The Good, the Bad, the Ugly: Reviewing my Final 2016 NFL Mock Draft

An afteraction look at my final 2016 NFL Mock Draft

By Charlie Campbell.
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I’m all for being held accountable and pointing out my mistakes in predicting how the NFL Draft will play out. With that in mind, I thought it would be fun and interesting to take a hindsight look at my final mock draft for the 2016 NFL Draft and see where I did well, what wasn’t very good, and what was terrible.

The Good

  • Almost a week before the 2016 NFL Draft, I wrote a rumormill entry about how the Denver Broncos were looking to trade up in the first round, most likely for Memphis quarterback Paxton Lynch. Sources told me the Broncos and Browns were calling teams in the 20s about a potential move up. I felt strongly that Denver would follow through on that and had them taking Lynch in my final seven-round mock draft. That sourced information was spot on as the Broncos ended up trading up for Lynch, and I was happy to nail that rumormill entry and pick in my mock draft.

  • In my final mock for the 2016 NFL Draft, I had the Jets taking Penn State quarterback Christian Hackenberg. I got the impression from speaking with Jets sources that the organization was really interested in Hackenberg, but they were still playing things close to the vest. On the fora, I mentioned that to posters as well. I listened to my gut and read between the lines to have the the Jets taking Hackenberg in Round two. I’m happy that I followed my inclination there.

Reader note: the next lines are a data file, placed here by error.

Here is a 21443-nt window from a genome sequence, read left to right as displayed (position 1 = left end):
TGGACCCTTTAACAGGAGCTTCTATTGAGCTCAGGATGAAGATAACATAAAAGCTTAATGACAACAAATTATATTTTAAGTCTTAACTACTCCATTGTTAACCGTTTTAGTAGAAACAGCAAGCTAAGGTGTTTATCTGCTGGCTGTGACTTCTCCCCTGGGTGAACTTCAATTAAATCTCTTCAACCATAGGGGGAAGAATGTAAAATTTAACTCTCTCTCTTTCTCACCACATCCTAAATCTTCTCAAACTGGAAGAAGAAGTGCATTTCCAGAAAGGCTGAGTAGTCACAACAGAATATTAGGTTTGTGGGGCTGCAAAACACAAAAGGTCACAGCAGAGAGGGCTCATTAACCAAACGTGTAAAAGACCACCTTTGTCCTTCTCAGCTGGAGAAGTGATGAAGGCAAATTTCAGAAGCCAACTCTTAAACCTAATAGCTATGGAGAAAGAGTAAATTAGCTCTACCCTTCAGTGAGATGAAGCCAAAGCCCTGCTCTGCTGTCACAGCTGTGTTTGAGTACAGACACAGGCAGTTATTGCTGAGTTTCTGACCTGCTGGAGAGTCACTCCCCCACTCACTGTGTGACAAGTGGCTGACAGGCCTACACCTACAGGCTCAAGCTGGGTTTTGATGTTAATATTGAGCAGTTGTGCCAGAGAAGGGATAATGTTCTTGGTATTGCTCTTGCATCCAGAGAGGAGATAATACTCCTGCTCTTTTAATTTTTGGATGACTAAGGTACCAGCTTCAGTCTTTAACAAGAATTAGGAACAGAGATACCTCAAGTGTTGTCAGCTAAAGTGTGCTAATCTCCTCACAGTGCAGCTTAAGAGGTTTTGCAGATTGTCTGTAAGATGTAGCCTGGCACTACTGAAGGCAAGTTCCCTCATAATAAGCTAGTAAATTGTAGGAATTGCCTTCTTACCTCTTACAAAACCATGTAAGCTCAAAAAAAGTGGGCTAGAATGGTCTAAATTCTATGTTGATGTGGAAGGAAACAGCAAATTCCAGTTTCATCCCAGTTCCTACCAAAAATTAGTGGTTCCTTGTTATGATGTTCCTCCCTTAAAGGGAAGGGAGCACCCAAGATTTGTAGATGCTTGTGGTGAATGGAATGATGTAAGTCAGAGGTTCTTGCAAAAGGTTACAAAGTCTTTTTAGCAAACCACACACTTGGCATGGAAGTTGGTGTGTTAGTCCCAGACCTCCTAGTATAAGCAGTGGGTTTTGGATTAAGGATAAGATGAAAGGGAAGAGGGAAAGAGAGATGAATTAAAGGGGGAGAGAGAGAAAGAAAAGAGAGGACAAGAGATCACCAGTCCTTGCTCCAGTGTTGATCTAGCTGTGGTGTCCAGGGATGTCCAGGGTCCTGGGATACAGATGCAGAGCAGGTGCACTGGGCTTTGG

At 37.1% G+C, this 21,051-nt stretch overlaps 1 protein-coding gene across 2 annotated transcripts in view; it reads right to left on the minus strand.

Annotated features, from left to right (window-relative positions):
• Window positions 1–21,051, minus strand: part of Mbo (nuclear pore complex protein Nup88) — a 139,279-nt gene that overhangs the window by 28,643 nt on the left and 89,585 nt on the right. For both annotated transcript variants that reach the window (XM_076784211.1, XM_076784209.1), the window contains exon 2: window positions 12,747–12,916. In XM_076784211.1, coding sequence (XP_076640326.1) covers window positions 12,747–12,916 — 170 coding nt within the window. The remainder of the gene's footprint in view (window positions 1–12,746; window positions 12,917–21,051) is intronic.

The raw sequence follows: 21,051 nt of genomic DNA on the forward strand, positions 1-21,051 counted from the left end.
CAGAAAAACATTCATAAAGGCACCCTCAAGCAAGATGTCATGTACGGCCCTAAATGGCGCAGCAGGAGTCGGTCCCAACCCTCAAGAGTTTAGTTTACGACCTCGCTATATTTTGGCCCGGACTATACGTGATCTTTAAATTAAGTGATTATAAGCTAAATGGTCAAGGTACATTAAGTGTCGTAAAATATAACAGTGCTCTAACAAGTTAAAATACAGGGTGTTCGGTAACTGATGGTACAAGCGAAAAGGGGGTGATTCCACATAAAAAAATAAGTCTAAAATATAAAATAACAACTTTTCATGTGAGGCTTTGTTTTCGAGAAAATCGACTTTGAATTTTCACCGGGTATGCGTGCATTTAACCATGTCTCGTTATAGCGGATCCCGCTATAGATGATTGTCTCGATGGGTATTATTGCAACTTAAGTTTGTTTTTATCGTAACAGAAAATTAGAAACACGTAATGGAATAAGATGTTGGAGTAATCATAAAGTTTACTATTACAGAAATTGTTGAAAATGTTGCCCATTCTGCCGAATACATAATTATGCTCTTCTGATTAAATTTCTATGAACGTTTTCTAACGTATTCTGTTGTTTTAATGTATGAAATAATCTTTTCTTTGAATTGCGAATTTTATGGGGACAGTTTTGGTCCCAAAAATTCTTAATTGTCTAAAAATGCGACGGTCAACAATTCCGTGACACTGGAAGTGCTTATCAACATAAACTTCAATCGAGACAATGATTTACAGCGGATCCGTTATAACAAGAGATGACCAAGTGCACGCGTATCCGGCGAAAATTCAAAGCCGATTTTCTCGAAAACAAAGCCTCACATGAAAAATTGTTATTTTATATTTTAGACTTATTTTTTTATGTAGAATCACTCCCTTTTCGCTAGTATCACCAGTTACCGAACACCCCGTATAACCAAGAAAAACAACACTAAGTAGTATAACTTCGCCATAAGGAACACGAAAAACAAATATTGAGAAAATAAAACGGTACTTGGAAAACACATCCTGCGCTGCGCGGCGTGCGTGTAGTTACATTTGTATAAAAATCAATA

• As one scout told me, I was ahead of the rest of the media with Georgia linebacker Leonard Floyd being a top-10 pick. Late in the pre-draft process, other media caught on to Floyd going high, but I had him going ninth overall for months in advance. Floyd ended up going at No. 9, although I was incorrect with the team being the Bears in a trade up and not Tampa Bay.

  • In past years, I’ve gotten multiple picks right for a specific team in my respective final mock drafts, but I think the most I ever had was two with a first-round and second-day selection for a single franchise. I shattered that mark in the 2016 NFL Draft by hitting on four of the Texans’ six selections picks. In my final 7-round mock draft, I had Houston taking Will Fuller, Nick Martin, K.J. Dillon and D.J. Reader. I think I can say that is ridiculously good for a projection of one team.

  • Since the draft ended, I’ve gotten a number of compliments from team sources, including general managers, for having guys going in the right range. A lot of NFL evaluators aren’t as concerned with mocks having the right projection of player and team, but rather having players going in the correct range. That helps them when they look at mock drafts to think of where players will be going who they are targeting. So in that regard, teams have told me I did well.

  • I also hit on seven picks on Day 3 of the 2016 NFL Draft. Correctly putting teams and players together in the late rounds of any NFL Draft is very difficult, so I feel pretty good about that.

  • The Bad